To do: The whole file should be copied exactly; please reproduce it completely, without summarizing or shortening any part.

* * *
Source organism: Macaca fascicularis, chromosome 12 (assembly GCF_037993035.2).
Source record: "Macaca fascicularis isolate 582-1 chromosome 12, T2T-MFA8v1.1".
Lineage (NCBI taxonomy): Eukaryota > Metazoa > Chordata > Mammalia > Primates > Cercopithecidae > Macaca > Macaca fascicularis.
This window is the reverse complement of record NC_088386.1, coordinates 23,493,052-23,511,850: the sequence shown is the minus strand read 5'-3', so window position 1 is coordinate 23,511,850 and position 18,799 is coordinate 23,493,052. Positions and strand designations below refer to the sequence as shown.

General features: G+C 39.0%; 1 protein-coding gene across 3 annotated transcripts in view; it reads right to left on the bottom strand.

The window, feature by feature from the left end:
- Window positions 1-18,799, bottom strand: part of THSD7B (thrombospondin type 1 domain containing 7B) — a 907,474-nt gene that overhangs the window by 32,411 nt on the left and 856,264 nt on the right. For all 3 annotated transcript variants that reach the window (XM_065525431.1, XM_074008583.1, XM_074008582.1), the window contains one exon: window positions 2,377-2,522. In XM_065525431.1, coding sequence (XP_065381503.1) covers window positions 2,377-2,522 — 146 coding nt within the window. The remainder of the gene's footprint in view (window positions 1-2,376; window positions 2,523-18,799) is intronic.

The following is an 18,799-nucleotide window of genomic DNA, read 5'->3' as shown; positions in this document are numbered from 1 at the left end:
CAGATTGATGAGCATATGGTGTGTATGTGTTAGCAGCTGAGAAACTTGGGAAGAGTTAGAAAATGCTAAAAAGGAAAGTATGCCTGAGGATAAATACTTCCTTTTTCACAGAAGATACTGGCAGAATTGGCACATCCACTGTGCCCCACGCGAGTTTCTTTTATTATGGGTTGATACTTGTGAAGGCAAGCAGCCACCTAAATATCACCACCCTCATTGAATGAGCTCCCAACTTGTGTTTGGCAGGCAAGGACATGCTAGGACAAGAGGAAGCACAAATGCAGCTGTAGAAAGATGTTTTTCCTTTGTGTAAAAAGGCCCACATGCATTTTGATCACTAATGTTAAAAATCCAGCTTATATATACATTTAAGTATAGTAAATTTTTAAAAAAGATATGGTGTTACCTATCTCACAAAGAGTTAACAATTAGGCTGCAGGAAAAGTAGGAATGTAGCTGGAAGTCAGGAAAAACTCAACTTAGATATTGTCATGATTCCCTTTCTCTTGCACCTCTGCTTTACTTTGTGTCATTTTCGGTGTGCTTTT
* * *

Source organism: Macaca fascicularis, chromosome 12 (assembly GCF_037993035.2).
Source record: "Macaca fascicularis isolate 582-1 chromosome 12, T2T-MFA8v1.1".
Lineage (NCBI taxonomy): Eukaryota > Metazoa > Chordata > Mammalia > Primates > Cercopithecidae > Macaca > Macaca fascicularis.
This window is the reverse complement of record NC_088386.1, coordinates 23,493,052-23,511,850: the sequence shown is the minus strand read 5'-3', so window position 1 is coordinate 23,511,850 and position 18,799 is coordinate 23,493,052. Positions and strand designations below refer to the sequence as shown.

General features: G+C 39.0%; 1 protein-coding gene across 3 annotated transcripts in view; it reads right to left on the bottom strand.

The window, feature by feature from the left end:
- Window positions 1-18,799, bottom strand: part of THSD7B (thrombospondin type 1 domain containing 7B) — a 907,474-nt gene that overhangs the window by 32,411 nt on the left and 856,264 nt on the right. For all 3 annotated transcript variants that reach the window (XM_065525431.1, XM_074008583.1, XM_074008582.1), the window contains one exon: window positions 2,377-2,522. In XM_065525431.1, coding sequence (XP_065381503.1) covers window positions 2,377-2,522 — 146 coding nt within the window. The remainder of the gene's footprint in view (window positions 1-2,376; window positions 2,523-18,799) is intronic.

The following is an 18,799-nucleotide window of genomic DNA, read 5'->3' as shown; positions in this document are numbered from 1 at the left end:
CAGATTGATGAGCATATGGTGTGTATGTGTTAGCAGCTGAGAAACTTGGGAAGAGTTAGAAAATGCTAAAAAGGAAAGTATGCCTGAGGATAAATACTTCCTTTTTCACAGAAGATACTGGCAGAATTGGCACATCCACTGTGCCCCACGCGAGTTTCTTTTATTATGGGTTGATACTTGTGAAGGCAAGCAGCCACCTAAATATCACCACCCTCATTGAATGAGCTCCCAACTTGTGTTTGGCAGGCAAGGACATGCTAGGACAAGAGGAAGCACAAATGCAGCTGTAGAAAGATGTTTTTCCTTTGTGTAAAAAGGCCCACATGCATTTTGATCACTAATGTTAAAAATCCAGCTTATATATACATTTAAGTATAGTAAATTTTTAAAAAAGATATGGTGTTACCTATCTCACAAAGAGTTAACAATTAGGCTGCAGGAAAAGTAGGAATGTAGCTGGAAGTCAGGAAAAACTCAACTTAGATATTGTCATGATTCCCTTTCTCTTGCACCTCTGCTTTACTTTGTGTCATTTTCGGTGTGCTTTT